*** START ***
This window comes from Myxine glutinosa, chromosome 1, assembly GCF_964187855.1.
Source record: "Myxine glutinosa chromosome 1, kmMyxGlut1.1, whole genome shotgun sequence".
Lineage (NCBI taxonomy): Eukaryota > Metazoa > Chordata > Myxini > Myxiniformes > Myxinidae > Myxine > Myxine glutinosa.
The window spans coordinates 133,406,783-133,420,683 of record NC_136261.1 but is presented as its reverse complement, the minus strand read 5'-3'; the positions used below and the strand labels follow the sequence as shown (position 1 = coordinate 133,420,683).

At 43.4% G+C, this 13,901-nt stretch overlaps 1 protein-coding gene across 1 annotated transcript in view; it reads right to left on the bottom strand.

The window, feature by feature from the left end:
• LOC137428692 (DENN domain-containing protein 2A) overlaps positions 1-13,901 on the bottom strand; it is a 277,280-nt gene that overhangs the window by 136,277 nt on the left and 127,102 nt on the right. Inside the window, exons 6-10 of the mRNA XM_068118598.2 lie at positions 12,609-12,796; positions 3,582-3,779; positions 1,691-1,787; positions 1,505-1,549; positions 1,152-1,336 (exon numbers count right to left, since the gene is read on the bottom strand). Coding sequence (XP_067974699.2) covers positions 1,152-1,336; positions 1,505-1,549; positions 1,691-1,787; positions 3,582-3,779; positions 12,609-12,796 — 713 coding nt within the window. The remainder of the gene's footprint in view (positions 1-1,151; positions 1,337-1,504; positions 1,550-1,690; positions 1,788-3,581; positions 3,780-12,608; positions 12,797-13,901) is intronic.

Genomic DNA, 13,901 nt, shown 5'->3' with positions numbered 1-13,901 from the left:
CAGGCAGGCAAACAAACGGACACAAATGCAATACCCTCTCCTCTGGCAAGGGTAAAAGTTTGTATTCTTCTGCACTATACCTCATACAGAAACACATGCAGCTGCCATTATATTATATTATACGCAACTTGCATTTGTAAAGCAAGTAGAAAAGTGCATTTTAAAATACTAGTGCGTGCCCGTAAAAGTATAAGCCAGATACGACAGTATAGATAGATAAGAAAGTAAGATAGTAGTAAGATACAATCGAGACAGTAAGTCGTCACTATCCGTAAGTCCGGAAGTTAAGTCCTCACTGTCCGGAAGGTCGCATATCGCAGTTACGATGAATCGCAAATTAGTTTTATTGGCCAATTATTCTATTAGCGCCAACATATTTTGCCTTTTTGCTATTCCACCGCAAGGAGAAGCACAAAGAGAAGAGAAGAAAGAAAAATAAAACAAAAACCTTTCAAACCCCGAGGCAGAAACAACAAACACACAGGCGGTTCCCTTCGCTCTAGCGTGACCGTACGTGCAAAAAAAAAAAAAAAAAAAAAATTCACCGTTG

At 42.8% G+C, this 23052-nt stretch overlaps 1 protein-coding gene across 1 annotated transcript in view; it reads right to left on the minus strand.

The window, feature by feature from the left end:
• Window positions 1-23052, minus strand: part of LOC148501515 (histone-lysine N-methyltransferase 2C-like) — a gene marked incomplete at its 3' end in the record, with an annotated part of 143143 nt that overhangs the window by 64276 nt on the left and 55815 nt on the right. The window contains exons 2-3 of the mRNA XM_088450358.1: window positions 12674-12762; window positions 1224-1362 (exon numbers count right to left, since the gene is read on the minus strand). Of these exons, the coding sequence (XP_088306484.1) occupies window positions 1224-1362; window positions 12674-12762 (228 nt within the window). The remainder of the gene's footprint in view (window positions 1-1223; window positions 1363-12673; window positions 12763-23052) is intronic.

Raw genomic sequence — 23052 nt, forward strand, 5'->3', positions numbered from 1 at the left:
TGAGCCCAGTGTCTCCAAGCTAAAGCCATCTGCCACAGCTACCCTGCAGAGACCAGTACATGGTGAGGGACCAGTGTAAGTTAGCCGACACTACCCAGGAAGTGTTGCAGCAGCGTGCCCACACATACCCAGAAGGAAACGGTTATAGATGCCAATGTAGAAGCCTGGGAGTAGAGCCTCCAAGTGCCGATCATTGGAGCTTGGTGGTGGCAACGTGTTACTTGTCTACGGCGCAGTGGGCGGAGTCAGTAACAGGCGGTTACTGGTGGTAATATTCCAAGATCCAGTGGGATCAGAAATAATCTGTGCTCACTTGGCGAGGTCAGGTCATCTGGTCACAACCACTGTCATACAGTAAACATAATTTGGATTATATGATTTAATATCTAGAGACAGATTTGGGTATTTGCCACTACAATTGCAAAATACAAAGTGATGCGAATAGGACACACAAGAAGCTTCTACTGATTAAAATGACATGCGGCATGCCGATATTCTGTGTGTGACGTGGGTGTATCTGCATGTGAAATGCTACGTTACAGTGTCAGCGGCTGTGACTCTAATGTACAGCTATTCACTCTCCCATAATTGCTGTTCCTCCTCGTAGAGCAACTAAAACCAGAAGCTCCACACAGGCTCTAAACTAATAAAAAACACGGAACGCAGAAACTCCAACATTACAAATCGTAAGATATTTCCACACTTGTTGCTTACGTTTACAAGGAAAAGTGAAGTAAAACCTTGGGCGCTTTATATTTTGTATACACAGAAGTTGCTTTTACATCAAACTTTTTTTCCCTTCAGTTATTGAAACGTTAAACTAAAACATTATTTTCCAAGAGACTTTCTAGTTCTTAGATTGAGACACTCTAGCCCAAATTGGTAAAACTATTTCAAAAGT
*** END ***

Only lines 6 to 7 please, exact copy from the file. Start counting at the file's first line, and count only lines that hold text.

The window, feature by feature from the left end:
• LOC137428692 (DENN domain-containing protein 2A) overlaps positions 1-13,901 on the bottom strand; it is a 277,280-nt gene that overhangs the window by 136,277 nt on the left and 127,102 nt on the right. Inside the window, exons 6-10 of the mRNA XM_068118598.2 lie at positions 12,609-12,796; positions 3,582-3,779; positions 1,691-1,787; positions 1,505-1,549; positions 1,152-1,336 (exon numbers count right to left, since the gene is read on the bottom strand). Coding sequence (XP_067974699.2) covers positions 1,152-1,336; positions 1,505-1,549; positions 1,691-1,787; positions 3,582-3,779; positions 12,609-12,796 — 713 coding nt within the window. The remainder of the gene's footprint in view (positions 1-1,151; positions 1,337-1,504; positions 1,550-1,690; positions 1,788-3,581; positions 3,780-12,608; positions 12,797-13,901) is intronic.